I need to take a break next week from gaming due to a prior appointment, but the following week I hope to play against a more local opponent who also fields Orcs.  He is a veteran gamer and seriously good organiser, so it should prove a very interesting game.  Meanwhile, it will be time to get some painting in!

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A long unwanted break! Back in action with LOTR

So I was sick for the past fortnight, and as a result of some undesired acute vertigo could not watch TV or read, much less paint models!  So over the past couple of days I’ve pushed the boat out with a few models from different ranges – here is a few pics of an Ent from the Lord of the Rings series.  This was a tricky assembly, but I have to say I love this model.  The painting was very much a case of less is more, and I kept the finish to a mute understatement so that it looked as close to my old GW forest terrain.  The choice of weapon I went with was the single rock, and the pose I wanted was something reminiscent of the classic bigfoot footage!

What have I learned?  I used an old twig as my touchstone for colour here, and beyond doubt Graveyard earth is more useful here than any other brown.  I would just mess about with darkening and lightening Graveyard Earth and maybe mix in more Vomit Brown than any of the darker or more striking tones.  It just hits the balance as “real” timber more.


Below is a base I’m working on for this model – just inking the dead log up a nooch, as I want the draw to be the difference between scenery and Ent.  I love sparse bases – most of my own are little more than sand and flocking, if that, but this is a really nice model and I want the entire display to represent that.  I’d love to see an army of these guys – I could go for splitting the differences between foliage and timbers.  With a bit of crude modding, you could easily break heights and really make the forest come alive!  GW probably think so too, as the retail on these things make them prohibitive for larger collections.  I’ll make do with my one for now!  Let me know what you think, as I think this series (LOTR), as much as this model can be divisive – never mind my paint job, but is this a good model or not?  I like GW’s effort to make it close to the films and to trees as this character gets without it just being “scenery”, but I’d love your thoughts!  Take it easy and the next post will be up sooner than this one took!  Have a few to get through this week!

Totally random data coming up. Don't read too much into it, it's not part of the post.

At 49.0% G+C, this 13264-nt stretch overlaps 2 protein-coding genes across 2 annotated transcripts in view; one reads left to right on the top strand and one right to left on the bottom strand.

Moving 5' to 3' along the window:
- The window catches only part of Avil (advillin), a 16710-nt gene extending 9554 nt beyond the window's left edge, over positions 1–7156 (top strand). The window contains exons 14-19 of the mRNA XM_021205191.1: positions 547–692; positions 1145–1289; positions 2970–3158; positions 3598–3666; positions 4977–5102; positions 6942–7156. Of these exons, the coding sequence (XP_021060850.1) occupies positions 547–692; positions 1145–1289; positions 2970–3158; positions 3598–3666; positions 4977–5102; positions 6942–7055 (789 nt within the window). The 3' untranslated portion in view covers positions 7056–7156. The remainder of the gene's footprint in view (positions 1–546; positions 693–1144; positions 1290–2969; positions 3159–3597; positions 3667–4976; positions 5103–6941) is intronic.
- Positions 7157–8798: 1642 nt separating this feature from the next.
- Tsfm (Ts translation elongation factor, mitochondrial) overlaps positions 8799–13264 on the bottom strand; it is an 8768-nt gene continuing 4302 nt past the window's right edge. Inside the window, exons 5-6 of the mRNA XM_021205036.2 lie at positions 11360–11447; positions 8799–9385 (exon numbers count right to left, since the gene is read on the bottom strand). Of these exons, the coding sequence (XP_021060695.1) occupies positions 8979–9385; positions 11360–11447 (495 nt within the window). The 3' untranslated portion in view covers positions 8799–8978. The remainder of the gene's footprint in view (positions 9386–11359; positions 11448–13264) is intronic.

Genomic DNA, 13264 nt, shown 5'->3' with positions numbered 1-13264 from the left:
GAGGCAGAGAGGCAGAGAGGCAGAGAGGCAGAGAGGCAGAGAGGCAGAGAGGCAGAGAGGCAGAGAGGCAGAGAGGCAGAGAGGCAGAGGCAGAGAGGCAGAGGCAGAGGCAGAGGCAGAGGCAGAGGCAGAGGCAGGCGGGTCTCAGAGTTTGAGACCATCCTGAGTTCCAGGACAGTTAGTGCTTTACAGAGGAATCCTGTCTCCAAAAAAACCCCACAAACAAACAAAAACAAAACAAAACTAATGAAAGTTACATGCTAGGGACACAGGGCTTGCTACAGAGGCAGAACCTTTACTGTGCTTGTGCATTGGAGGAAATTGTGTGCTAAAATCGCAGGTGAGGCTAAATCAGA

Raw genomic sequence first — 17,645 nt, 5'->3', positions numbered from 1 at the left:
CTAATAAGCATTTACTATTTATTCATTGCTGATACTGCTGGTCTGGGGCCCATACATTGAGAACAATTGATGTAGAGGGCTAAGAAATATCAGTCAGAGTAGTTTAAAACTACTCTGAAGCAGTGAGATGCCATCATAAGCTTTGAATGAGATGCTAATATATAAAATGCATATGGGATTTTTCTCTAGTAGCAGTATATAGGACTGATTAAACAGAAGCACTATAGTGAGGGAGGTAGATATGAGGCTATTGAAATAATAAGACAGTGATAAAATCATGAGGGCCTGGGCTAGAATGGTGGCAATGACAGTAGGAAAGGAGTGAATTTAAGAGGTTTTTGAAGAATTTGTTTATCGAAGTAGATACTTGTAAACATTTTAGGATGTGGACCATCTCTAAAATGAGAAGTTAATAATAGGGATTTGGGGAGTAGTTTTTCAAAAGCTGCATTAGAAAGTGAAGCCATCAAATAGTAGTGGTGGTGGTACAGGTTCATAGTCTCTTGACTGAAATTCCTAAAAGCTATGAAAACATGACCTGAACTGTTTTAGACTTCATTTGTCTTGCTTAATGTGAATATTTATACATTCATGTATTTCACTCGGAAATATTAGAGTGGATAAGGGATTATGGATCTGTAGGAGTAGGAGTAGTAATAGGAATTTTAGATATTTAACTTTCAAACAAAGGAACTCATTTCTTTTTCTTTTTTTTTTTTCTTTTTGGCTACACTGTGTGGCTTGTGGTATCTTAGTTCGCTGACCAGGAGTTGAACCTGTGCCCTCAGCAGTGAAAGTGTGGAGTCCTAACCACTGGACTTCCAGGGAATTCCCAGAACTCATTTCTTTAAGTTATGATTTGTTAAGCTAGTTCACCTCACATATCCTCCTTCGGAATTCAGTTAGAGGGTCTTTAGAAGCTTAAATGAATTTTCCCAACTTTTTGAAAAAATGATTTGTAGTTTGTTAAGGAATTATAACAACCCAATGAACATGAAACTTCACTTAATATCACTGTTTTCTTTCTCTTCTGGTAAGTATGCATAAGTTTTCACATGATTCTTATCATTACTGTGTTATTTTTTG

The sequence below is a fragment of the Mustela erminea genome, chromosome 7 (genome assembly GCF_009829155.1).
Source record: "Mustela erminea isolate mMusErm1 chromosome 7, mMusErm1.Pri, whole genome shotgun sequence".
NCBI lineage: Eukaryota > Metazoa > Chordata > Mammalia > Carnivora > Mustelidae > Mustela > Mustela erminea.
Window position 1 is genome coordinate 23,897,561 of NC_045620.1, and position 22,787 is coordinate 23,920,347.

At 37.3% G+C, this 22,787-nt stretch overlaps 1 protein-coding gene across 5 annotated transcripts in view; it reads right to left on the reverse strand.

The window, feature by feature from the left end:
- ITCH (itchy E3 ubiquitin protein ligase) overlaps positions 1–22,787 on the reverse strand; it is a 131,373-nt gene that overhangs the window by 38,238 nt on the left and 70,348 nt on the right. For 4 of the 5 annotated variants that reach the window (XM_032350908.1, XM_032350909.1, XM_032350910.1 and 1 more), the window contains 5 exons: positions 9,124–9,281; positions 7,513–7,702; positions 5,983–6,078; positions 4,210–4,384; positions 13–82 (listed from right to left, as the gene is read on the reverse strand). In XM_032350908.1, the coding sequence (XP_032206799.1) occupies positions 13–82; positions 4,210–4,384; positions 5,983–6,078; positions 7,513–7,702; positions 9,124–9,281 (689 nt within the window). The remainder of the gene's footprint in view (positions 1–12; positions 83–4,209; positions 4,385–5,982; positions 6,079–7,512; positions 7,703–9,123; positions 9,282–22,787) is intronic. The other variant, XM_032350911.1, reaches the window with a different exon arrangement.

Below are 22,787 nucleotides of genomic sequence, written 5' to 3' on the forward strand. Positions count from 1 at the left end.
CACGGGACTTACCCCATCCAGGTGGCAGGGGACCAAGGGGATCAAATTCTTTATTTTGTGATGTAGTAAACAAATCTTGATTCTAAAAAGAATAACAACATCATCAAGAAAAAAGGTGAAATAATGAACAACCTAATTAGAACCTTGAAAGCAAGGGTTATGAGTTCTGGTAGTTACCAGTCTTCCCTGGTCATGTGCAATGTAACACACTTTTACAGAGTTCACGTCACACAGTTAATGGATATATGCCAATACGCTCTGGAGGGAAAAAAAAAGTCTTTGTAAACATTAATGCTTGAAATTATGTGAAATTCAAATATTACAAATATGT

Good for a break – Lord of the Rings revisited

I thought that my painting of the Dreadfllet series was becoming that mid-army lull where you get awfully tired and let more mistakes to pass uncorrected, or “forget” to attend that touch up you thought you needed but couldn’t be bothered to follow up on.  To give me some respite and keep me interested, I decided to put together group of figures for the War of the Ring – specifically the Riders of Rohan cavalry units.